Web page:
> the approach that we've taken from the class system's `new' and
> `instantiate', for example, where a "keyword" and its argument are
> grouped by parentheses. Of course, the syntax has to be set up so that
> a parenthesized expression cannot be confused with a keyword--value
> combination.
> Keywords solve the problem on the application side differently. They
> effectively add a new kind of grouping form, at least in the way that
> programmers are supposed to think about the syntax. That is, instead of
> always using parentheses to group things, sometimes keyword group
> things.
> Debate Layer #1: The Purpose and Value of Keywords
> --------------------------------------------------
> A first point of potential debate is whether my view of keywords --- a
> grouping alternative to parentheses --- is the way programmers should
> think about them.
> If I have that right, then we can insert a long debate about whether
> it's a good idea to have a new kind of grouping form:
>  * Avoiding keywords is simpler.
>  * Having keywords helps remove a layer of parens --- especially around
>    pieces that are more commonly used --- making the overall program
>    ore readable to many people.
> I doubt that there's any right answer here; I think it's a matter of
> opinion. My opinion has moved over time in the direction of using
> keywords a bit more than we do.
> The Problem with CL-style Keywords
> ----------------------------------
> My discomfort with keywords, as we have them now, is that they're only
> a grouping form within an application if you use them in the right way.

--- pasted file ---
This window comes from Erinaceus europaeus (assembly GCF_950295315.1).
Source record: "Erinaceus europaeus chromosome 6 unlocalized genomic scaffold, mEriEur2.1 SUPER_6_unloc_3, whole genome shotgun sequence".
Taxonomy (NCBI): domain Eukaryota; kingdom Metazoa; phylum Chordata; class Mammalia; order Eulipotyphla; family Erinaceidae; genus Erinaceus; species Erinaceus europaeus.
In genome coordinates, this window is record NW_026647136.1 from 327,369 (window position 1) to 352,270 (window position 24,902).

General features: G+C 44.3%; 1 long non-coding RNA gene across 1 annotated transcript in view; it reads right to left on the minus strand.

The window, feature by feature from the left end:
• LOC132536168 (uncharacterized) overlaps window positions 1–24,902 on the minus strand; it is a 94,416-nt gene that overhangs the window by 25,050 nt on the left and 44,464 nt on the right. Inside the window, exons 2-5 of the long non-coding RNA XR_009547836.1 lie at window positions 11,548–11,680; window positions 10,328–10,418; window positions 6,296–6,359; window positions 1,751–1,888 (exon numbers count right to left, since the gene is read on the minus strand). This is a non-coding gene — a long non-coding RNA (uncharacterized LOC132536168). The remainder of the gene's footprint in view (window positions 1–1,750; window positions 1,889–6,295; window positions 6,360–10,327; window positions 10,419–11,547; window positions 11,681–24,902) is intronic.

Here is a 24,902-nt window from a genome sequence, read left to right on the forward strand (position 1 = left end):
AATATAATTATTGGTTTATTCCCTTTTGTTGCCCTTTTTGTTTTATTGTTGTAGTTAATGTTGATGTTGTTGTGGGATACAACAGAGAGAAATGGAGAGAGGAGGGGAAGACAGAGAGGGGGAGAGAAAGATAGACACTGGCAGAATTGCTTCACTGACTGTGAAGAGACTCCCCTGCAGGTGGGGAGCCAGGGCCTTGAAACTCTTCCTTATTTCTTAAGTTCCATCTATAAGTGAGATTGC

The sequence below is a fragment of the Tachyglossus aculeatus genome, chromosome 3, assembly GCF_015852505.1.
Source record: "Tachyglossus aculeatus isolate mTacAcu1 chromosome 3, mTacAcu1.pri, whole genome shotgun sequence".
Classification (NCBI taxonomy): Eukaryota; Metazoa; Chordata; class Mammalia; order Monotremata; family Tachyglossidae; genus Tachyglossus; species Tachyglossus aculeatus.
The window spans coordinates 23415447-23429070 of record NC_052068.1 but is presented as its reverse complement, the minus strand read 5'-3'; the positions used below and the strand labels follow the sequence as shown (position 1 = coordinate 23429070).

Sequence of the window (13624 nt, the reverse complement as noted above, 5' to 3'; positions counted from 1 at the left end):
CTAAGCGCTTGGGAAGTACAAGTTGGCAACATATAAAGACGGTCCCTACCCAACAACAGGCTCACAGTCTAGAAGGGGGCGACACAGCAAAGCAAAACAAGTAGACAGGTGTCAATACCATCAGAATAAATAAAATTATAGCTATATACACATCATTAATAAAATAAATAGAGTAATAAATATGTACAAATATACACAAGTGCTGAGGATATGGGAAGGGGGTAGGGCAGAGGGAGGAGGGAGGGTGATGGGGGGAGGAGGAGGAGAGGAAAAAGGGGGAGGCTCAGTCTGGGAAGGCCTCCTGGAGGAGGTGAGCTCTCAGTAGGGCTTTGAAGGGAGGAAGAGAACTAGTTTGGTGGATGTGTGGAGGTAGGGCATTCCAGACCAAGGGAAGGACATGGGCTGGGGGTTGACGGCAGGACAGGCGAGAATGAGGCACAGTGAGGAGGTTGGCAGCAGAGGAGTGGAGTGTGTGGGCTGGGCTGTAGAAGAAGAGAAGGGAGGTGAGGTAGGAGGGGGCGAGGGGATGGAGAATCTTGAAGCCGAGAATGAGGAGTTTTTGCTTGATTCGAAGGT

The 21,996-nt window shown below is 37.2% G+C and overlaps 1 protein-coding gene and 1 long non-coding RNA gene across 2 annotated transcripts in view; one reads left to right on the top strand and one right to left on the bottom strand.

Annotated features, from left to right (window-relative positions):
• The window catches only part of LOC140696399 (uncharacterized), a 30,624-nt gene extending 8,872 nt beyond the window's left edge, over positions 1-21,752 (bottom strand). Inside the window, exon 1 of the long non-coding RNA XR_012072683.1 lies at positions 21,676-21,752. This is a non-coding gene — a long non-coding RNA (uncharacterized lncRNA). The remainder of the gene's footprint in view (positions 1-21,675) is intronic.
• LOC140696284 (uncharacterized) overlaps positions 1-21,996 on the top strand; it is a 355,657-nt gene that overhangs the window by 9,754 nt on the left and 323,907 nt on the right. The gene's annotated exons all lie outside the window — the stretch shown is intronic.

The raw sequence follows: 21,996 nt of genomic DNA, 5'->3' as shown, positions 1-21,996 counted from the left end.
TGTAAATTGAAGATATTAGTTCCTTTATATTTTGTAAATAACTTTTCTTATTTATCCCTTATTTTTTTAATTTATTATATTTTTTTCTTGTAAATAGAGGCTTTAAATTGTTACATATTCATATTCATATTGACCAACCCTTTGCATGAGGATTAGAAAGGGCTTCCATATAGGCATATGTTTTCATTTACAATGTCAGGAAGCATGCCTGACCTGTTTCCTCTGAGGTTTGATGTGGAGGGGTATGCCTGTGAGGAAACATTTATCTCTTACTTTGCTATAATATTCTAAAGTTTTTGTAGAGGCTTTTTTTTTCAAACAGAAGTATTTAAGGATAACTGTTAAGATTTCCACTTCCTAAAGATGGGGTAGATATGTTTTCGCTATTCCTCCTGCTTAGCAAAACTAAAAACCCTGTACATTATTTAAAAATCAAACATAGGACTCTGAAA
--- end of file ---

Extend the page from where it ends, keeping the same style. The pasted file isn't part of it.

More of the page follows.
> If you write
>  > (greet #:last "Doe")
>  greet: expecting a (#:last) keyword got: "Doe"
>  > (greet "John" #:hi #:last "Doe")
>  greet: expecting a (#:last #:hi) keyword got: "Doe"
> then neither use of `#last' actually groups anything. More generally,
> whether a keyword groups things in an application is a *dynamic*
> property, not a static property of the expression.
> Of course, "dynamic" is often good, but grouping syntax is not one of
> the places where the language should be dynamic. I would not want, for
> example, `(foo 10)' to sometimes mean that `foo' is applied to 10 and
> sometimes mean that `foo' and `10' are consecutive arguments in an
> function call.
> The awkwardness of keyword-based procedures became more apparent for me
> when I tried to document an extension of `lambda' that supports keyword
> arguments; this attempt was based on my use of "kw.ss" combined with
> the style of SRFI-89 (which makes declarations of keyword-using
> functions more symmetric to function calls). I ended up with a strange
> specification that allowed keyword values in the list for a rest
> argument *unless* a keyword argument is specified, and so on.
> A similar sort of awkwardness shows up when using keywords in syntactic
> forms. See Ryan's `define-struct*':